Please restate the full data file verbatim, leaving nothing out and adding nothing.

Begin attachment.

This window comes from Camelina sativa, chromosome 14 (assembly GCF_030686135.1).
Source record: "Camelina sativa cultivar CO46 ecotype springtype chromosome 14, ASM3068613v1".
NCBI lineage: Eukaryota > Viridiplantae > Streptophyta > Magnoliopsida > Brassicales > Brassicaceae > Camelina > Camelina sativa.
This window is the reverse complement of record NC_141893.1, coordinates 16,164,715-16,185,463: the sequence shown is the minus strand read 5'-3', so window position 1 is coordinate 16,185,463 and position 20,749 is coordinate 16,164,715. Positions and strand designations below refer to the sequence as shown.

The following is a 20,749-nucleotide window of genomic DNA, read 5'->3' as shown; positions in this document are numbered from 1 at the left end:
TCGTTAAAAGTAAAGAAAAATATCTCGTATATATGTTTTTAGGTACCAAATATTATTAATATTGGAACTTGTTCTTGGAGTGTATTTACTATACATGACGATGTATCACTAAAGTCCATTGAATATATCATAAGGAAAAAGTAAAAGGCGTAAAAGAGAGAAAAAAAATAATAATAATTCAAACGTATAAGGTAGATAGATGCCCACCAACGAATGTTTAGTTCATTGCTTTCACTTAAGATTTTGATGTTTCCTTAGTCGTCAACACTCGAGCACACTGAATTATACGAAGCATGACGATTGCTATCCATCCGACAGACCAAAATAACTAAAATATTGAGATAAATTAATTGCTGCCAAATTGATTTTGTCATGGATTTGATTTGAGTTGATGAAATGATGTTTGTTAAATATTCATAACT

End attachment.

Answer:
This window comes from Camelina sativa, chromosome 14 (assembly GCF_030686135.1).
Source record: "Camelina sativa cultivar CO46 ecotype springtype chromosome 14, ASM3068613v1".
NCBI lineage: Eukaryota > Viridiplantae > Streptophyta > Magnoliopsida > Brassicales > Brassicaceae > Camelina > Camelina sativa.
This window is the reverse complement of record NC_141893.1, coordinates 16,164,715-16,185,463: the sequence shown is the minus strand read 5'-3', so window position 1 is coordinate 16,185,463 and position 20,749 is coordinate 16,164,715. Positions and strand designations below refer to the sequence as shown.

The following is a 20,749-nucleotide window of genomic DNA, read 5'->3' as shown; positions in this document are numbered from 1 at the left end:
TCGTTAAAAGTAAAGAAAAATATCTCGTATATATGTTTTTAGGTACCAAATATTATTAATATTGGAACTTGTTCTTGGAGTGTATTTACTATACATGACGATGTATCACTAAAGTCCATTGAATATATCATAAGGAAAAAGTAAAAGGCGTAAAAGAGAGAAAAAAAATAATAATAATTCAAACGTATAAGGTAGATAGATGCCCACCAACGAATGTTTAGTTCATTGCTTTCACTTAAGATTTTGATGTTTCCTTAGTCGTCAACACTCGAGCACACTGAATTATACGAAGCATGACGATTGCTATCCATCCGACAGACCAAAATAACTAAAATATTGAGATAAATTAATTGCTGCCAAATTGATTTTGTCATGGATTTGATTTGAGTTGATGAAATGATGTTTGTTAAATATTCATAACT